Study says SSL-certficate warnings are as good as useless
Researchers at Carnegie Mellon University have discovered that warnings of invalid SSL certificates on web servers hardly deter users from visiting web sites. They observed that more than 55 per cent of the study subjects simply ignored the warnings and carried on clicking. This certainly isn't a new discovery, but it’s the first time the scale of the problem has been measured.
They say most users fundamentally misunderstand SSL certificates, thinking they could ignore warning messages when visiting web sites they trusted, but should be more careful with untrusted sites. An attempted man-in-the-middle attack would therefore arouse less suspicion on a banking page than on an unknown shopping page. According to the researchers, many people don't realize that a certificate is only meant to guarantee they've arrived on the correct page. An SSL certificate does not say whether the site operator is trustworthy.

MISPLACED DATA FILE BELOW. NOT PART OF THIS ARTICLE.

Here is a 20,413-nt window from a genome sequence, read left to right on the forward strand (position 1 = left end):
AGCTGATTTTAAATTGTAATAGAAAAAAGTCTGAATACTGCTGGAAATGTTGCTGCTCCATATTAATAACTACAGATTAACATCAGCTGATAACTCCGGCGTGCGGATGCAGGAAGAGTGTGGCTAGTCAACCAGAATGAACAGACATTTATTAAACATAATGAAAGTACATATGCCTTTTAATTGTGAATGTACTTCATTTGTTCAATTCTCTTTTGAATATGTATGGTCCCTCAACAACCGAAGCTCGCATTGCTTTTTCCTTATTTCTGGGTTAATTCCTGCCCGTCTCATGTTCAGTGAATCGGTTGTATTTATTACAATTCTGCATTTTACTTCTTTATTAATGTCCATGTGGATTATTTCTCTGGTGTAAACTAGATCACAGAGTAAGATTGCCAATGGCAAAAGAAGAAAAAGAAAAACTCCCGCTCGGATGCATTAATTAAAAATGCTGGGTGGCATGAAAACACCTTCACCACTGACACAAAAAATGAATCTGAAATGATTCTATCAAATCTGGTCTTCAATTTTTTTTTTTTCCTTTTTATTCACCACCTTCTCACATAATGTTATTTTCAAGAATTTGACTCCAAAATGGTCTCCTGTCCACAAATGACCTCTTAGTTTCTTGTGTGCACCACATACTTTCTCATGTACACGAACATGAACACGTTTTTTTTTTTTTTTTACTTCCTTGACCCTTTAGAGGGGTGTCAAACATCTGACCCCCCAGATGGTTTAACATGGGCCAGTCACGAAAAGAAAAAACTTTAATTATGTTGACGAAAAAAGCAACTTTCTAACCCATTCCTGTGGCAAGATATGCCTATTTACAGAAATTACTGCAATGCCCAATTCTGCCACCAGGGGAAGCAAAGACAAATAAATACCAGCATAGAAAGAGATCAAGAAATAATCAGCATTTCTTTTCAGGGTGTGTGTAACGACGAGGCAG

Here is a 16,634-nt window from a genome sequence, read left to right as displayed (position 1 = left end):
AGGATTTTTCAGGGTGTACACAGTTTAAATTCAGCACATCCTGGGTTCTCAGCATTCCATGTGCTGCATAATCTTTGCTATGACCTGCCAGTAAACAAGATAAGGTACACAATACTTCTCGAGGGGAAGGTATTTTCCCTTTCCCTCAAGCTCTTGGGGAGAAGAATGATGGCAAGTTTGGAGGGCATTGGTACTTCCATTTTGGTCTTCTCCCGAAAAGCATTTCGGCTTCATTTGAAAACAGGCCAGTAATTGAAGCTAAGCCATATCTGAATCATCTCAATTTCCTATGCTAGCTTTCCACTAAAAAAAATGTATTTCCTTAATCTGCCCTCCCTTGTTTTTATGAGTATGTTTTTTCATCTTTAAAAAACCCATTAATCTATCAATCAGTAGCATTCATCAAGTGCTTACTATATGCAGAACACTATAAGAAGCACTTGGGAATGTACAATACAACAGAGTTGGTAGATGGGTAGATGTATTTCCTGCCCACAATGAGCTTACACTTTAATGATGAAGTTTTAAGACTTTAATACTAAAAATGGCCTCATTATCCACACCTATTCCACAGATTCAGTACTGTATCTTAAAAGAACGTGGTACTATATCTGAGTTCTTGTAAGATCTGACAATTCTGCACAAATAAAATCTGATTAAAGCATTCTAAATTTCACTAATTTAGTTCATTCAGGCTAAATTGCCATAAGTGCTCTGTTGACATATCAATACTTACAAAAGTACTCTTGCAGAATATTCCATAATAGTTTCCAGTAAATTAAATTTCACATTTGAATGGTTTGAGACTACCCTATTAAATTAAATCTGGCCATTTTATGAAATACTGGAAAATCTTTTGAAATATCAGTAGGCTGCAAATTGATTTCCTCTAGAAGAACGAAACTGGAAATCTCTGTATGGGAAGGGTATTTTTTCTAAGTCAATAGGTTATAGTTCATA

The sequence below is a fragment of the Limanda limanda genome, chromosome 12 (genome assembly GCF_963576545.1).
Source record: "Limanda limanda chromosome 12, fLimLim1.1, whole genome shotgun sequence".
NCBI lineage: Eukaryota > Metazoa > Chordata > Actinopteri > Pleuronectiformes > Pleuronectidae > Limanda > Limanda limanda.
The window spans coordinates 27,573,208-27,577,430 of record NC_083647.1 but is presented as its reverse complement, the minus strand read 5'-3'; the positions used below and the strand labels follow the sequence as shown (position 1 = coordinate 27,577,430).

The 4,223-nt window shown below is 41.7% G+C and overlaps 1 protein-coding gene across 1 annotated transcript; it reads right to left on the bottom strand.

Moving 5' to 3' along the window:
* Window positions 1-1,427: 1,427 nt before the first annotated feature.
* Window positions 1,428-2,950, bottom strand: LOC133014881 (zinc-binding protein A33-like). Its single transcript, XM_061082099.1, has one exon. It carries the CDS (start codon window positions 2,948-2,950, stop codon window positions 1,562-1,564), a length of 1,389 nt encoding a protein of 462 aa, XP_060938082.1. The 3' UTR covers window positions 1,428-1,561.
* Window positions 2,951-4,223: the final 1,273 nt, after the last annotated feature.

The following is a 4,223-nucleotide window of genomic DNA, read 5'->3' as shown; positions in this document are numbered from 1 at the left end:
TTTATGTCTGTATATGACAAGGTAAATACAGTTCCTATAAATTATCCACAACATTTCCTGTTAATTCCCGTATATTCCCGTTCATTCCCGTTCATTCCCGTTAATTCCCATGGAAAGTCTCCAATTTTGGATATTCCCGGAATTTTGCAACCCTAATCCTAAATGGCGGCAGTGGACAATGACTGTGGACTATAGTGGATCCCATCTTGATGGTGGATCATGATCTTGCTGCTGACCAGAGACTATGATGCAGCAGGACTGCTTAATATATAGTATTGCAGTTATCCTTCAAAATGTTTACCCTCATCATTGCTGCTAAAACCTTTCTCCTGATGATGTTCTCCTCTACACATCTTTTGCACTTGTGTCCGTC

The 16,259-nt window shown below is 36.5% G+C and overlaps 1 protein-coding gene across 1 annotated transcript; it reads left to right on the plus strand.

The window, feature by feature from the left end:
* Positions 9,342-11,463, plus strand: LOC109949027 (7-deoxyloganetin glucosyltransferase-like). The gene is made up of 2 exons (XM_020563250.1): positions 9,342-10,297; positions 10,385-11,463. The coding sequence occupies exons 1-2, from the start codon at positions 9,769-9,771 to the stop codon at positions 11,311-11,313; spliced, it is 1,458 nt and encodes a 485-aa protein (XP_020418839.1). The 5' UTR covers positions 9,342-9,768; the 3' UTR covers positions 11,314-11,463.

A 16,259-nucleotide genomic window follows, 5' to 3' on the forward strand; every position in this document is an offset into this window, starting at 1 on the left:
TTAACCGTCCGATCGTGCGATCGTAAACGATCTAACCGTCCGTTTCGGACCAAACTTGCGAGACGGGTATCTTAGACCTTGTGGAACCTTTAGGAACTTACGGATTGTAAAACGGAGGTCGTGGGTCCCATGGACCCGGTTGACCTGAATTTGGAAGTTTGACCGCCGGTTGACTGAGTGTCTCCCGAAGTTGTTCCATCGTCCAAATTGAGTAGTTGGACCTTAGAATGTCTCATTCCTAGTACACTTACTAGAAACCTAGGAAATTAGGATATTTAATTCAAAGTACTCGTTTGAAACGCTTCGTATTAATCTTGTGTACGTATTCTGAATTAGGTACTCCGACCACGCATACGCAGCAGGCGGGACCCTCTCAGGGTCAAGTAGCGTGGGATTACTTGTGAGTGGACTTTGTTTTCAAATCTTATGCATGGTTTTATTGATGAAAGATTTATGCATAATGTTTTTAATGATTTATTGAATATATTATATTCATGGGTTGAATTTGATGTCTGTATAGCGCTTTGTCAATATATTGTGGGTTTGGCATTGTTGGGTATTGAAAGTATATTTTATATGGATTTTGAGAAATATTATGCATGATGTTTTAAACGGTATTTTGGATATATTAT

The problem is apparently that users can't correctly interpret error messages from their browser when there are problems with the certificate, if perhaps it has expired or the requested domain doesn't match the server name on the certificate. A further problem is said to be that such problems keep on occurring because of technical errors, so users get used to clicking the blues away.
But the study isn't really representative. Only the behaviour of 100 subjects with various web browsers was investigated. The findings apparently show that users of the Firefox browser were the least likely to ignore warnings, because it uses simpler language and better dialogues. The researchers then experimented with their own warnings, and they intend to present their results at the coming USENIX Security Symposium.